The undercover agent credited with infiltrating a Christian extremist group before it could carry out its alleged plot to kill law enforcement officers has provided potentially damning evidence that Hutaree leaders were planning a "new revolution."
The undercover agent's time with the Hutaree, a Michigan-based militia group with extreme anti-government views, appears to be at the heart of the case against nine members, including the Hutaree leader, David Stone, his wife and two sons.
Among the evidence is an audiotape in which Stone allegedly said, "Welcome to the new revolution."
Revelations about evidence against the Hutaree came during the arraignment of eight of the nine members at a U.S. District Court in Detroit. They pleaded not guilty.
The suspects are due back in court today, where a judge is expected to rule on whether they will be granted bond.
The ninth member, Thomas Piatek, was ordered in an Indiana courtroom to be held without bond until he is transferred to Michigan to join the other defendants. He didn't enter a plea.
The undercover federal agent described a sort of training day at Stone's home June 13, 2009, where members -- who describe themselves as "warriors" -- were shown improvised explosive devices, including one known as a "bouncing Betty," which is designed to kill several people at once.
The group was arrested in a multi-state raid Sunday. Court documents charge that the group had planned to kill an unidentified law enforcement officer, then target the officer's colleagues with IEDs and other explosives during the officer's funeral.
Former FBI agent David Gletty has infiltrated hate groups and said what that undercover agent did to expose the Hutaree was risky.
"To get in as deep as he did, for them to have federal search warrants and arrest warrants," he said, "this guy had to be in there for a while and he had, of course, to risk his life to get in with these suspects."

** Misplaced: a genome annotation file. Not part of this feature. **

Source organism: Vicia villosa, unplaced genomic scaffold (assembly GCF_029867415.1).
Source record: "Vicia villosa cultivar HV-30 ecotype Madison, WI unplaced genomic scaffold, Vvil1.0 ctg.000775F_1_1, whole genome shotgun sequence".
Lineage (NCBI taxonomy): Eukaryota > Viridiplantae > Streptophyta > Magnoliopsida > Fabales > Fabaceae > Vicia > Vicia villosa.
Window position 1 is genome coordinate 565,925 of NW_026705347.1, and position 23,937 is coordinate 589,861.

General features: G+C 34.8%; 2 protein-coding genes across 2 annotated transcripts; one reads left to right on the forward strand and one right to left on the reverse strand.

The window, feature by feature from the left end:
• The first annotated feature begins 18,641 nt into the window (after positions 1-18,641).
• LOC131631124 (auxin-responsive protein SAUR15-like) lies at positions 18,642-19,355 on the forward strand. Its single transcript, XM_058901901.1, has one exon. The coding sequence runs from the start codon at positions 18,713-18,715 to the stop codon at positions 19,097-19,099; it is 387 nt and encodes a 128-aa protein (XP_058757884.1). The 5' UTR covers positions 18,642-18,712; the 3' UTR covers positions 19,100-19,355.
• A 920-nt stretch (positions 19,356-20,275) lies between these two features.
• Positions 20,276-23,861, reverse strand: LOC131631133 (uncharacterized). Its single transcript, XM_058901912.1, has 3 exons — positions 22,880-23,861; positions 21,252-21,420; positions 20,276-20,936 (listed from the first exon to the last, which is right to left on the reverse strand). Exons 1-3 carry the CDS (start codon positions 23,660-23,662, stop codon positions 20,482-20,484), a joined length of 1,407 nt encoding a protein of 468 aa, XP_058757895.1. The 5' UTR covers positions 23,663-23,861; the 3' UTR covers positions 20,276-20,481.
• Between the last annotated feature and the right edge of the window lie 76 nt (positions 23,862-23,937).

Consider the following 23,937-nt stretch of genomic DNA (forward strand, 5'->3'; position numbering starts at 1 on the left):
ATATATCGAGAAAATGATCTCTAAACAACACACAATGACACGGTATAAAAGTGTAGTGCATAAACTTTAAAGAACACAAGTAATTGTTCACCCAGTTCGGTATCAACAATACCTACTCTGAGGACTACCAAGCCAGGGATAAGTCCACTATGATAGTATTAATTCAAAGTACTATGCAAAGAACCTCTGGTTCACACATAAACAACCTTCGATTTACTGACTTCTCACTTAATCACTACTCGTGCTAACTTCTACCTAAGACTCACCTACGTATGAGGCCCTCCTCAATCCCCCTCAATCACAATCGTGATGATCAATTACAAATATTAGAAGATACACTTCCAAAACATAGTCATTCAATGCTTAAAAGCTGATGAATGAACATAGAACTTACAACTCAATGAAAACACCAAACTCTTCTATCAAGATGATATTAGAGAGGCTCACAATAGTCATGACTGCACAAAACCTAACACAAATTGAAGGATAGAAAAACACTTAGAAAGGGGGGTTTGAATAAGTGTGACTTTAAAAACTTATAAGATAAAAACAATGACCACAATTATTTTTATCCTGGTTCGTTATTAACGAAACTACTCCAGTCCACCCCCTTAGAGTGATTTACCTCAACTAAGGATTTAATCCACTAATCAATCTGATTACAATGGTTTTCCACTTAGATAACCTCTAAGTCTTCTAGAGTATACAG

The agent reported that he also heard Stone allegedly tell his followers that they should train harder because war was coming and that he wanted to "own his own country."
Prosecutors have said Hutaree member Kristopher Sickles, one of the nine charged, killed his own cat so he could "see if he had it in him to kill something he cared about."
FBI officials said they've been tracking an increase in Web chatter from like-minded groups in recent days.
"I think what we are seeing out there is a real cauldron," Mark Potok of the Southern Law Poverty Center said, "a kind of witch's cauldron of fury over a whole set of issues that range from the changing demographics of this country, the election of a black president."
According to prosecutors, Josh Stone -- David Stone's son, who was also arrested -- allegedly posted a declaration on a militia Web site that the Hutaree was ready "to go to war." Stone alleged in the posting that the Bureau of Alcohol, Tobacco, Firearms and Explosives, a federal government agency, wanted a "fire fight" with the group.
The Hutaree was divided into two teams that were being trained to kill law enforcement officials, according to Assistant U.S. Attorney Ronald Waterstreet. The group built a "hit list" of federal judges and educational leaders.